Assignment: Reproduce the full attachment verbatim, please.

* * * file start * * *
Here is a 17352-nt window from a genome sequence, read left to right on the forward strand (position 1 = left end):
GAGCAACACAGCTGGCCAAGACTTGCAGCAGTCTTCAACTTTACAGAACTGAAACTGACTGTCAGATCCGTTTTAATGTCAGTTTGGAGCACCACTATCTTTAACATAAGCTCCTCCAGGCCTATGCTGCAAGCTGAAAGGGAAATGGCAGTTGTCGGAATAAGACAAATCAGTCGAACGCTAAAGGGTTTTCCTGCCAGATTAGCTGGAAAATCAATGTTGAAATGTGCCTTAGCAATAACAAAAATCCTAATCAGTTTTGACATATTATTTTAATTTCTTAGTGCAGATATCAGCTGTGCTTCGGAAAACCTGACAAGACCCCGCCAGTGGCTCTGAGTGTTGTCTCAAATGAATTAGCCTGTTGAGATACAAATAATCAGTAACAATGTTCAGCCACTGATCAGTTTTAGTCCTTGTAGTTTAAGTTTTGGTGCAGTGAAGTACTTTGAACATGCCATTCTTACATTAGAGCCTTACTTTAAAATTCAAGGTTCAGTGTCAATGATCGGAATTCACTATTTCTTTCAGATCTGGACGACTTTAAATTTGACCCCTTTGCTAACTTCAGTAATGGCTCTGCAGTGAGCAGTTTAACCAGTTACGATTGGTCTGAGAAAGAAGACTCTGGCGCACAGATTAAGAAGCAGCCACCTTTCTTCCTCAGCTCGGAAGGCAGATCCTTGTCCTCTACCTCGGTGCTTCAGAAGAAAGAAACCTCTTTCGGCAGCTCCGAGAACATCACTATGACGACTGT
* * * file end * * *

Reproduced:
Here is a 17352-nt window from a genome sequence, read left to right on the forward strand (position 1 = left end):
GAGCAACACAGCTGGCCAAGACTTGCAGCAGTCTTCAACTTTACAGAACTGAAACTGACTGTCAGATCCGTTTTAATGTCAGTTTGGAGCACCACTATCTTTAACATAAGCTCCTCCAGGCCTATGCTGCAAGCTGAAAGGGAAATGGCAGTTGTCGGAATAAGACAAATCAGTCGAACGCTAAAGGGTTTTCCTGCCAGATTAGCTGGAAAATCAATGTTGAAATGTGCCTTAGCAATAACAAAAATCCTAATCAGTTTTGACATATTATTTTAATTTCTTAGTGCAGATATCAGCTGTGCTTCGGAAAACCTGACAAGACCCCGCCAGTGGCTCTGAGTGTTGTCTCAAATGAATTAGCCTGTTGAGATACAAATAATCAGTAACAATGTTCAGCCACTGATCAGTTTTAGTCCTTGTAGTTTAAGTTTTGGTGCAGTGAAGTACTTTGAACATGCCATTCTTACATTAGAGCCTTACTTTAAAATTCAAGGTTCAGTGTCAATGATCGGAATTCACTATTTCTTTCAGATCTGGACGACTTTAAATTTGACCCCTTTGCTAACTTCAGTAATGGCTCTGCAGTGAGCAGTTTAACCAGTTACGATTGGTCTGAGAAAGAAGACTCTGGCGCACAGATTAAGAAGCAGCCACCTTTCTTCCTCAGCTCGGAAGGCAGATCCTTGTCCTCTACCTCGGTGCTTCAGAAGAAAGAAACCTCTTTCGGCAGCTCCGAGAACATCACTATGACGACTGT